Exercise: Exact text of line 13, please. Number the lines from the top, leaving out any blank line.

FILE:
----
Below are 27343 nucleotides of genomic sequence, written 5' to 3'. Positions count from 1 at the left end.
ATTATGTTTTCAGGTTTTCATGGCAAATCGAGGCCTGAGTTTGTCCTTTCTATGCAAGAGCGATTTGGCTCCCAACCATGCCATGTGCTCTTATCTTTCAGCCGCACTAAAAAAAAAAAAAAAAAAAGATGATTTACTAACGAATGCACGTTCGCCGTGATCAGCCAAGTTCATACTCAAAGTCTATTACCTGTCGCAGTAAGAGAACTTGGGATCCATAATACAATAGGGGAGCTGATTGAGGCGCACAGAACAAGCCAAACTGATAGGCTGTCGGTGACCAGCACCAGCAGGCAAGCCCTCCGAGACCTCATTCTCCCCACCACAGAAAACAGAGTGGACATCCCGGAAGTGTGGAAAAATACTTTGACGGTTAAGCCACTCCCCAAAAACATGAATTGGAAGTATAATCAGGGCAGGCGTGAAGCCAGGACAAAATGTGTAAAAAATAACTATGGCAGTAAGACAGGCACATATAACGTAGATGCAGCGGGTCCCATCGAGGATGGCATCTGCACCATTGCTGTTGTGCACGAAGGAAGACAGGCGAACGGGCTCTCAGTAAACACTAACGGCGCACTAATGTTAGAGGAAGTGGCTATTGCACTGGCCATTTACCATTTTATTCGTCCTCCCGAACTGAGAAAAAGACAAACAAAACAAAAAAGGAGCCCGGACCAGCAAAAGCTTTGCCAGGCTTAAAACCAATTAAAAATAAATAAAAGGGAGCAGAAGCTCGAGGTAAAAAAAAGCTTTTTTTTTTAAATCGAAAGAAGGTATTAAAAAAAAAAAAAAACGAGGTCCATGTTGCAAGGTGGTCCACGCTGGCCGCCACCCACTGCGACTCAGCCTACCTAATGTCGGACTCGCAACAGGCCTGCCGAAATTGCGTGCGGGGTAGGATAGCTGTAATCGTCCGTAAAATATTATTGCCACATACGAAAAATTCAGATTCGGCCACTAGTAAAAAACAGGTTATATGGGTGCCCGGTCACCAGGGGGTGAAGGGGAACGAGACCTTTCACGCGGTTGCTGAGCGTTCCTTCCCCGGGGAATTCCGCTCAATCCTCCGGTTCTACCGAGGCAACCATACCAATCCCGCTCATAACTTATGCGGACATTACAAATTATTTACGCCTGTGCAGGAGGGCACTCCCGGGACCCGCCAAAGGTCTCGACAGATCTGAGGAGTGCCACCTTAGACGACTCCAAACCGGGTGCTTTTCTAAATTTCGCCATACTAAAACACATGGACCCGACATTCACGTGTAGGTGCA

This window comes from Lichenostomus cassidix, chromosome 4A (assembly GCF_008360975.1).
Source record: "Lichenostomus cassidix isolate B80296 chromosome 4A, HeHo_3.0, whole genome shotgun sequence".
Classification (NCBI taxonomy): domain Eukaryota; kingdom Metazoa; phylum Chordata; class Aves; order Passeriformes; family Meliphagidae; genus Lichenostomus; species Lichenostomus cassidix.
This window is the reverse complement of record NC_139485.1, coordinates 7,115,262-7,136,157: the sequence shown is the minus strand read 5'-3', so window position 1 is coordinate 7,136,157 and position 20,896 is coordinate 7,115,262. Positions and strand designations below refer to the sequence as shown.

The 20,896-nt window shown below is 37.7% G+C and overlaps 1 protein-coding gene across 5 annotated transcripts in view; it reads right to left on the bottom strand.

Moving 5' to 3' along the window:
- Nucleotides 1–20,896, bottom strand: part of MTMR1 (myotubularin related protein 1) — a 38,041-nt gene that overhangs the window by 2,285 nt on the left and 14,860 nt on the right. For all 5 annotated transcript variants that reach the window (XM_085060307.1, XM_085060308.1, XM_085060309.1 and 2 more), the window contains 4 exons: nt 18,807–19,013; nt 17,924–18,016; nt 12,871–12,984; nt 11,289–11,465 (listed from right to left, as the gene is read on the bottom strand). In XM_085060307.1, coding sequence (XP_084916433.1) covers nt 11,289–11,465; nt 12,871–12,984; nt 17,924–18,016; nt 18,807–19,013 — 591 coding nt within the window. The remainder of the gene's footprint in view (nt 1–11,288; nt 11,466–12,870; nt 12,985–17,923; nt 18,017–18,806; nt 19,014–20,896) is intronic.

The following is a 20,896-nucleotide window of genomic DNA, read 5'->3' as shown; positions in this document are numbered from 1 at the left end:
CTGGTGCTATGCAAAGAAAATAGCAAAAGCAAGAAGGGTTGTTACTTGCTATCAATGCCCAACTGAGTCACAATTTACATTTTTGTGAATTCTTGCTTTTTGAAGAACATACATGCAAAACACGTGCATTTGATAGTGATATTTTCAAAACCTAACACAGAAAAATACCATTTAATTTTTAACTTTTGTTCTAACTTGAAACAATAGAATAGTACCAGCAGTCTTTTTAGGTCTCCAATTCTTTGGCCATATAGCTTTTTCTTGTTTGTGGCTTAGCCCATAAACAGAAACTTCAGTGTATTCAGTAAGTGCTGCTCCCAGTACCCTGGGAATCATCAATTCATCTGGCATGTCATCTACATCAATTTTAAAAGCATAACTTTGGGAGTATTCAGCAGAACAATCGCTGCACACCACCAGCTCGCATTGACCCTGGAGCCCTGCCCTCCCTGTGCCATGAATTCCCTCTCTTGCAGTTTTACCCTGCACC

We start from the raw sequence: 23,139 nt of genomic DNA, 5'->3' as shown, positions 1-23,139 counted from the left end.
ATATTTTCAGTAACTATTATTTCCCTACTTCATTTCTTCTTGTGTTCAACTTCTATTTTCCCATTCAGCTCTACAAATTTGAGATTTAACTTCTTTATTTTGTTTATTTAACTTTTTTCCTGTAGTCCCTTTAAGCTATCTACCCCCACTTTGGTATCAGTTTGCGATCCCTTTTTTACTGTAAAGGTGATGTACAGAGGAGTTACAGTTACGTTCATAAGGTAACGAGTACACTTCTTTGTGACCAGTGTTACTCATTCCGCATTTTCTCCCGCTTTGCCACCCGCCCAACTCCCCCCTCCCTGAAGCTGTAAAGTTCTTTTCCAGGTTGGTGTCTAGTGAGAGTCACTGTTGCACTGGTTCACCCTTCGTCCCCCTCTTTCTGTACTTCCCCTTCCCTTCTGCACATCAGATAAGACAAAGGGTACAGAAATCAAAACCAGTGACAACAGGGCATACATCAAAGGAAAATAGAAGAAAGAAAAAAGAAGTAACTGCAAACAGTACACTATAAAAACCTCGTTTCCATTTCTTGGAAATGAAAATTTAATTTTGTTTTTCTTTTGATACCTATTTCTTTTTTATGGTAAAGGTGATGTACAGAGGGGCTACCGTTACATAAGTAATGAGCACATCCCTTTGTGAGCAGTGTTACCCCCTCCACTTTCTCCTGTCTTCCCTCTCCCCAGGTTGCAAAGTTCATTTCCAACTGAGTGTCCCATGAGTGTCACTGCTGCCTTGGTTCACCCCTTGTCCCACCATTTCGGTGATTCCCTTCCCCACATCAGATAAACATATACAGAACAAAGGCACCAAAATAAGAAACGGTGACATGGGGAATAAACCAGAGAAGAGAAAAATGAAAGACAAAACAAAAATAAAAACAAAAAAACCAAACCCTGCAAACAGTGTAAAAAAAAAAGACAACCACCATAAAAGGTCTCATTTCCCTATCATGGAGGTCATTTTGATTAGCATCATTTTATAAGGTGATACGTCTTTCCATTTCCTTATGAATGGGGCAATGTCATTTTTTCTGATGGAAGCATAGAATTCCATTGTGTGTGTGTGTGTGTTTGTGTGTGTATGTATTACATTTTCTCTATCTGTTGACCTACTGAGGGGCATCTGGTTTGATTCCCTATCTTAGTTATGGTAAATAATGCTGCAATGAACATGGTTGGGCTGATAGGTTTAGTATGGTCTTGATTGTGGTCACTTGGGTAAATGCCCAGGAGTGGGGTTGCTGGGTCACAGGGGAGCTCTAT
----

ATATTTTCAGTAACTATTATTTCCCTACTTCATTTCTTCTTGTGTTCAACTTCTATTTTCCCATTCAGCTCTACAAATTTGAGATTTAACTTCTTTATTTTGTTTATTTAACTTTTTTCCTGTAGTCCCTTTAAGCTATCTACCCCCACTTTGGTATCAGTTTGCGATCCCTTTTTTACTGTAAAGGTGATGTACAGAGGAGTTACAGTTACGTTCATAAGGTAACGAGTACACTTCTTTGTGACCAGTGTTACTCATTCCGCATTTTCTCCCGCTTTGCCACCCGCCCAACTCCCCCCTCCCTGAAGCTGTAAAGTTCTTTTCCAGGTTGGTGTCTAGTGAGAGTCACTGTTGCACTGGTTCACCCTTCGTCCCCCTCTTTCTGTACTTCCCCTTCCCTTCTGCACATCAGATAAGACAAAGGGTACAGAAATCAAAACCAGTGACAACAGGGCATACATCAAAGGAAAATAGAAGAAAGAAAAAAGAAGTAACTGCAAACAGTACACTATAAAAACCTCGTTTCCATTTCTTGGAAATGAAAATTTAATTTTGTTTTTCTTTTGATACCTATTTCTTTTTTATGGTAAAGGTGATGTACAGAGGGGCTACCGTTACATAAGTAATGAGCACATCCCTTTGTGAGCAGTGTTACCCCCTCCACTTTCTCCTGTCTTCCCTCTCCCCAGGTTGCAAAGTTCATTTCCAACTGAGTGTCCCATGAGTGTCACTGCTGCCTTGGTTCACCCCTTGTCCCACCATTTCGGTGATTCCCTTCCCCACATCAGATAAACATATACAGAACAAAGGCACCAAAATAAGAAACGGTGACATGGGGAATAAACCAGAGAAGAGAAAAATGAAAGACAAAACAAAAATAAAAACAAAAAAACCAAACCCTGCAAACAGTGTAAAAAAAAAAGACAACCACCATAAAAGGTCTCATTTCCCTATCATGGAGGTCATTTTGATTAGCATCATTTTATAAGGTGATACGTCTTTCCATTTCCTTATGAATGGGGCAATGTCATTTTTTCTGATGGAAGCATAGAATTCCATTGTGTGTGTGTGTGTGTTTGTGTGTGTATGTATTACATTTTCTCTATCTGTTGACCTACTGAGGGGCATCTGGTTTGATTCCCTATCTTAGTTATGGTAAATAATGCTGCAATGAACATGGTTGGGCTGATAGGTTTAGTATGGTCTTGATTGTGGTCACTTGGGTAAATGCCCAGGAGTGGGGTTGCTGGGTCACAGGGGAGCTCTAT